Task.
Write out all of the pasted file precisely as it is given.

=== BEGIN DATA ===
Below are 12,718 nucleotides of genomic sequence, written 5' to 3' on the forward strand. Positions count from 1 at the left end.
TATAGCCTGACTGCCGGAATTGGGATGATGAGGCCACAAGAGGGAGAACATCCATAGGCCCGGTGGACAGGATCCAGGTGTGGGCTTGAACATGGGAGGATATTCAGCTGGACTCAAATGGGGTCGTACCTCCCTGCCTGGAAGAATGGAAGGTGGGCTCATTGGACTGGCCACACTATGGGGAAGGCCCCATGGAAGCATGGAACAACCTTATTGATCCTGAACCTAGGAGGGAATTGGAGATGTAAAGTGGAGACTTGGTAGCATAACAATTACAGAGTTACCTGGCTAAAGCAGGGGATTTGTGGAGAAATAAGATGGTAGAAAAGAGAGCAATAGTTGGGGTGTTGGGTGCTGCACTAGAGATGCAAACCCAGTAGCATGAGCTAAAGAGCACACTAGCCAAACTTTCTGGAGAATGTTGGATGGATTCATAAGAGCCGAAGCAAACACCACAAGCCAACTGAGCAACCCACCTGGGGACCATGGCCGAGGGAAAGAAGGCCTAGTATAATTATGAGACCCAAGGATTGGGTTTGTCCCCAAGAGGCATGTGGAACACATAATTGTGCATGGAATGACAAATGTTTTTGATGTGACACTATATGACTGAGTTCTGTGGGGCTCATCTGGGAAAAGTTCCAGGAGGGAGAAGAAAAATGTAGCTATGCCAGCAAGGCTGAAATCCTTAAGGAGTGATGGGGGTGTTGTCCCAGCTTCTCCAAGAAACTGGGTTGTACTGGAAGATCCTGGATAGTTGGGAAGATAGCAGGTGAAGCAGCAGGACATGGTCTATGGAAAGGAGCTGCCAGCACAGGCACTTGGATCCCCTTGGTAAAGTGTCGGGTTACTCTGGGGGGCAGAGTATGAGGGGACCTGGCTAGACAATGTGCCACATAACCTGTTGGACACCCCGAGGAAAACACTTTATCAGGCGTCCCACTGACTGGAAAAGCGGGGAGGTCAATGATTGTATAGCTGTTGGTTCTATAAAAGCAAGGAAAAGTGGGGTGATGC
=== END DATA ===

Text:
Below are 12,718 nucleotides of genomic sequence, written 5' to 3' on the forward strand. Positions count from 1 at the left end.
TATAGCCTGACTGCCGGAATTGGGATGATGAGGCCACAAGAGGGAGAACATCCATAGGCCCGGTGGACAGGATCCAGGTGTGGGCTTGAACATGGGAGGATATTCAGCTGGACTCAAATGGGGTCGTACCTCCCTGCCTGGAAGAATGGAAGGTGGGCTCATTGGACTGGCCACACTATGGGGAAGGCCCCATGGAAGCATGGAACAACCTTATTGATCCTGAACCTAGGAGGGAATTGGAGATGTAAAGTGGAGACTTGGTAGCATAACAATTACAGAGTTACCTGGCTAAAGCAGGGGATTTGTGGAGAAATAAGATGGTAGAAAAGAGAGCAATAGTTGGGGTGTTGGGTGCTGCACTAGAGATGCAAACCCAGTAGCATGAGCTAAAGAGCACACTAGCCAAACTTTCTGGAGAATGTTGGATGGATTCATAAGAGCCGAAGCAAACACCACAAGCCAACTGAGCAACCCACCTGGGGACCATGGCCGAGGGAAAGAAGGCCTAGTATAATTATGAGACCCAAGGATTGGGTTTGTCCCCAAGAGGCATGTGGAACACATAATTGTGCATGGAATGACAAATGTTTTTGATGTGACACTATATGACTGAGTTCTGTGGGGCTCATCTGGGAAAAGTTCCAGGAGGGAGAAGAAAAATGTAGCTATGCCAGCAAGGCTGAAATCCTTAAGGAGTGATGGGGGTGTTGTCCCAGCTTCTCCAAGAAACTGGGTTGTACTGGAAGATCCTGGATAGTTGGGAAGATAGCAGGTGAAGCAGCAGGACATGGTCTATGGAAAGGAGCTGCCAGCACAGGCACTTGGATCCCCTTGGTAAAGTGTCGGGTTACTCTGGGGGGCAGAGTATGAGGGGACCTGGCTAGACAATGTGCCACATAACCTGTTGGACACCCCGAGGAAAACACTTTATCAGGCGTCCCACTGACTGGAAAAGCGGGGAGGTCAATGATTGTATAGCTGTTGGTTCTATAAAAGCAAGGAAAAGTGGGGTGATGC